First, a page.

similar catwalk 113. may also be supported arallel with the beam 40 by arms 117 pro- '1ectin therefrom.

If esired, the catwalk 113 may also be adjusted by suitable gearing similar to the adjusting mechanism ofthe longitudinal beam.

However, in the form illustrated, thecat- 00 walk may be readily slid along its respective rails by the workman operating the welding heads.

The welding heads 38-39 are adjustably -mounted longitudinally of the channels supc5 porting them'and are mounted on carriages now described. These carriages include face plates 118 similar to the plates 85-91, and are provided on their rear faces with hookshaped flanges 119-120 to engage tracks 121 on the channel 69 in the case of the welding head 39, and on tracks 122 on the channel 41 in the case of the Welding head 38.

Formed on the lower projecting face of the upper rails 121 and 122 are rack bars 123' `welding heads 127 of similar construction may also be mounted on the respective beams, if desired.

In order that the gantry may be moved automatically along the tracks 4-5 to feed the Welding heads longitudinally of the seams when performing the Weld, I provide a driving mechanism, generally designated 129. This mechanism is carried on a platform 130 supported by the super-structure of the gantry above the leg 18, and includes a high speed motor 131 having a drive pinion 132 meshing with a gear 133 on a counter-shaft 134 extending longitudinally of the channel 29 and having its ends rotatably mounted adjacent the gear 133 in spaced plates 135-136 and its opposite end in bearings 137-138, as best illustrated in Fig. 3.

Fixed on the ends of the shaft 134 are pinions 139-140 meshing with the bevel gears 141-142, respectively. The gears 141-142 are carried on the ends of shafts 143-144 eX- tending vertically of the legs 18-16, respectively, and carrying bevel pinions 145-145 on their lower ends. These pinions mesh with bevel gears 146-146 fixed to the inner side faces of the flanged wheels 12 previouslyT described. Thus it is apparent that operation of the motor 131 drives the countershaft 134 through the gears 132-133 to actuate the pinions 139-140, driving the .gears 141-142, to operate Kthe vertical shafts 143-144 and actuate the pinions 145-146 ro tating the bevel gears on the fiange wheels carrying the rear ends of the gantry trucks, to move the gantry longitudinally overl the work piece for bringing the welding heads into welding position.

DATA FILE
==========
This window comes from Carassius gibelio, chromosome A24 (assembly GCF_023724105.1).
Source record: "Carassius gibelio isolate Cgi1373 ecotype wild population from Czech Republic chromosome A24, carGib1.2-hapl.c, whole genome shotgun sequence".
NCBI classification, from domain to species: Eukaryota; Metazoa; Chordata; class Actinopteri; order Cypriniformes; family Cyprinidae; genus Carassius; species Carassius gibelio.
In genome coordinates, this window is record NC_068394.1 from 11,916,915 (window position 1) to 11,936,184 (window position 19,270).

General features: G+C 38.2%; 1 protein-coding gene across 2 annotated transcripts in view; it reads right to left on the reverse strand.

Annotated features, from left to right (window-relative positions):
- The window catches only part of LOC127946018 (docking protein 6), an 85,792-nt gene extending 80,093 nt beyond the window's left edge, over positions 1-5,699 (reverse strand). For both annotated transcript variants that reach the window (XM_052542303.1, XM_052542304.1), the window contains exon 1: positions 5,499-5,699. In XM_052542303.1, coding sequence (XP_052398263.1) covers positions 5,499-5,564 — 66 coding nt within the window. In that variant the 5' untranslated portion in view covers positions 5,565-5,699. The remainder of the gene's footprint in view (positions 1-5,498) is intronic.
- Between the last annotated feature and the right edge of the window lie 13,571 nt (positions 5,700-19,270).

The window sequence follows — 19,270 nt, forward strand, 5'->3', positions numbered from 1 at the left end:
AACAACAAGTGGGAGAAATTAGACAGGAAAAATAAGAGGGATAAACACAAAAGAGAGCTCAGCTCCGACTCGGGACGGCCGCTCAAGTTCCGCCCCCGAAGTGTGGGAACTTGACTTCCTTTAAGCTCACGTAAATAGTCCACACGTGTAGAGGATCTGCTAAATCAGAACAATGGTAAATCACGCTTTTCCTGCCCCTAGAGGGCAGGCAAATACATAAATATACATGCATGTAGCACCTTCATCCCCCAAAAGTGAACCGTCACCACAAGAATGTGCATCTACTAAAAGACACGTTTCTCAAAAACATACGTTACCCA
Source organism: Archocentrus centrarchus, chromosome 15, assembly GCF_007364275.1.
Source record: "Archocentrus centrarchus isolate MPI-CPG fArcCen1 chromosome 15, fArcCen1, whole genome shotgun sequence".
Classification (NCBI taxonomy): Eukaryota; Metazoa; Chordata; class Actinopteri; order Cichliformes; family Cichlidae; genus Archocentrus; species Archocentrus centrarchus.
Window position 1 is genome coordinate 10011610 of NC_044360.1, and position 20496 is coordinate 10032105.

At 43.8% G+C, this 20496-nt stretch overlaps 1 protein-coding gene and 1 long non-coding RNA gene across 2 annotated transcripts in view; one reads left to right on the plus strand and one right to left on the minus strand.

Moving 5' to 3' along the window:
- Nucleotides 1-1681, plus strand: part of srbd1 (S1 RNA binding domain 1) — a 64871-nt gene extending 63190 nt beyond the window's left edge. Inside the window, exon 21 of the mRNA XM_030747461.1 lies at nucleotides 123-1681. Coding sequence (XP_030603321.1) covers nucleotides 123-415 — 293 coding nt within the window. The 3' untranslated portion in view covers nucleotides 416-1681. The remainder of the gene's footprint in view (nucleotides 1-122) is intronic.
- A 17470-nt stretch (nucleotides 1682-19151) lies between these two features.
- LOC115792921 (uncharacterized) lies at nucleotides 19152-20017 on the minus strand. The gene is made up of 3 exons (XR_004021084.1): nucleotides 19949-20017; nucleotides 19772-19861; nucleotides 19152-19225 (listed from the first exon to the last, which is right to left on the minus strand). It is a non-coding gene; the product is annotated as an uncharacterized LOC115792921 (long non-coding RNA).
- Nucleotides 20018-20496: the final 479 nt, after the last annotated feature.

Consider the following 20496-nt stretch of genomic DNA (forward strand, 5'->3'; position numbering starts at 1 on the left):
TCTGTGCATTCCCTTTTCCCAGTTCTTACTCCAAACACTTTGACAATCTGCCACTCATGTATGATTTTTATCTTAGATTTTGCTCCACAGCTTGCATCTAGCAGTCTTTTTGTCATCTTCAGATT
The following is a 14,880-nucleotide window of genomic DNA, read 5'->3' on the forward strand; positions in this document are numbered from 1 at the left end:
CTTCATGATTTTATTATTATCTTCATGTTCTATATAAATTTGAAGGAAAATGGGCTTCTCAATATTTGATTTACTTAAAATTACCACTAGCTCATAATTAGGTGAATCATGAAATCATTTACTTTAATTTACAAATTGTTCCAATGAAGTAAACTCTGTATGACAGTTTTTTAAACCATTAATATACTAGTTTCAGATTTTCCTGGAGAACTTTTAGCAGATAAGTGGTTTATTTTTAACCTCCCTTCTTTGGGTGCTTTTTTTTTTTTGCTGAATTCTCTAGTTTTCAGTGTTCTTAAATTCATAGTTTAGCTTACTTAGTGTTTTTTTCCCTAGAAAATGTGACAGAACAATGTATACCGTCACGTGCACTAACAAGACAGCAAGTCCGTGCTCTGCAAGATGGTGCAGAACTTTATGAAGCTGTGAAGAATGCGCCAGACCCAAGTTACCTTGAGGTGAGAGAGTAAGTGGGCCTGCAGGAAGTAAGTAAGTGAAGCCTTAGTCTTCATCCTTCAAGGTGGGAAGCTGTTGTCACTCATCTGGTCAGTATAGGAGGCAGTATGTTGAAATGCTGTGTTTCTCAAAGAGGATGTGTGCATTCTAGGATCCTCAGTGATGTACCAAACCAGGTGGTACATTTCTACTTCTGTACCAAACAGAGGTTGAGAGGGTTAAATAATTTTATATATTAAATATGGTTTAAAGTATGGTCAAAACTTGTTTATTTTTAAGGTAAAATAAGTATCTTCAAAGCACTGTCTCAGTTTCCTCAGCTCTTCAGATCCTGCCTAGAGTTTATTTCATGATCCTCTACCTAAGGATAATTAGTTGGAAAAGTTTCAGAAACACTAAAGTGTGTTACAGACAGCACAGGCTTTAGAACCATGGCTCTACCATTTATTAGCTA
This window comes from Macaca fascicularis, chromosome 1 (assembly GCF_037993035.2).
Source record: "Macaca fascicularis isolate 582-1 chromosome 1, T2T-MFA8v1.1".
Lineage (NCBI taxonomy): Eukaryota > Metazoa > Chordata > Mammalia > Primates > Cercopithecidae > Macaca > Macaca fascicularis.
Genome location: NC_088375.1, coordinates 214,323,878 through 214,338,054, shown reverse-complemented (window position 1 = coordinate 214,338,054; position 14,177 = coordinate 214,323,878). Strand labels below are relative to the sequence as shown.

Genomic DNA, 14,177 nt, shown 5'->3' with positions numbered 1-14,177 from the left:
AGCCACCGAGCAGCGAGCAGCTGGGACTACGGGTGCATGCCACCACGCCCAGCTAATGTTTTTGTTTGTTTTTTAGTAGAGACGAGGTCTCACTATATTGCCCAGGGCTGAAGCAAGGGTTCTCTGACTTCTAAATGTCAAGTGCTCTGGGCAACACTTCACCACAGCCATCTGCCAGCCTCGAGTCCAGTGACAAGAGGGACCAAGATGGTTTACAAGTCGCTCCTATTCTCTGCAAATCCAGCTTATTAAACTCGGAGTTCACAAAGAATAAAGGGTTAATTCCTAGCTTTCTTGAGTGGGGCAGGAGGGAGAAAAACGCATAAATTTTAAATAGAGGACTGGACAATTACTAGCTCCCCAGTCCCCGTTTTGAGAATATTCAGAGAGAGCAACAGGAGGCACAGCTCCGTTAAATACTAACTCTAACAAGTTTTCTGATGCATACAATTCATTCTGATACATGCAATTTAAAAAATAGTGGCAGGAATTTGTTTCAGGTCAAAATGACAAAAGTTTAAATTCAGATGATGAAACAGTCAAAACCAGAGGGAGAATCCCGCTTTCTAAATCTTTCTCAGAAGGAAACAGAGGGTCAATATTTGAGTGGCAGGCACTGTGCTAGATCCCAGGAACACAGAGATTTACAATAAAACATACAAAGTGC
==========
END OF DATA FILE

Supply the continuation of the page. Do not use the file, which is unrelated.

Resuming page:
In order that the gantry may be moved at slower speeds to move the .welding heads at the required Welding rate, I provide a variable speed motor 147 on the platform and having a pinion 148 meshing with a gear 149 fixed to a counter-shaft 150 rotatably mount# ed in the plates 135-136 (Fig. 3).

Fixed on the shaft 150 is a pinion 151 driving a gear 152 that is rotatably mounted on a shaft 153 also carried -by the plates I 135-136 in parallel relation with the shaft 150. Slidably keyed on the shaft 153 in driving relation with the gear 152 are pinions 154-155 adapted to mesh with gears 156 or 157 on the shaft 158 in the same manner as and ordinary selective speed transmission. The shaft 158 is also rotatably mounted in the side plates, and rotatably mounted therein is a sleeve 159 carrying a drive pinion 160 meshing with the gear 133 actuating the shaft 134.

The sleeve 159 is adapted to be driven by the shaft 158 through an automatically oper-y ated clutch 161 which is engaged when the motor 147 is energized, but when the motor 131 is energized the clutch is automatically disengaged, the clutch being operable by suitable solenoids in the respective motor circuits.

The welding head 39 is equipped with a suitable motor 162 whereby it may be automatically moved along its beam at proper welding speeds by a chain drive to the shaft of the hand wheel previously described.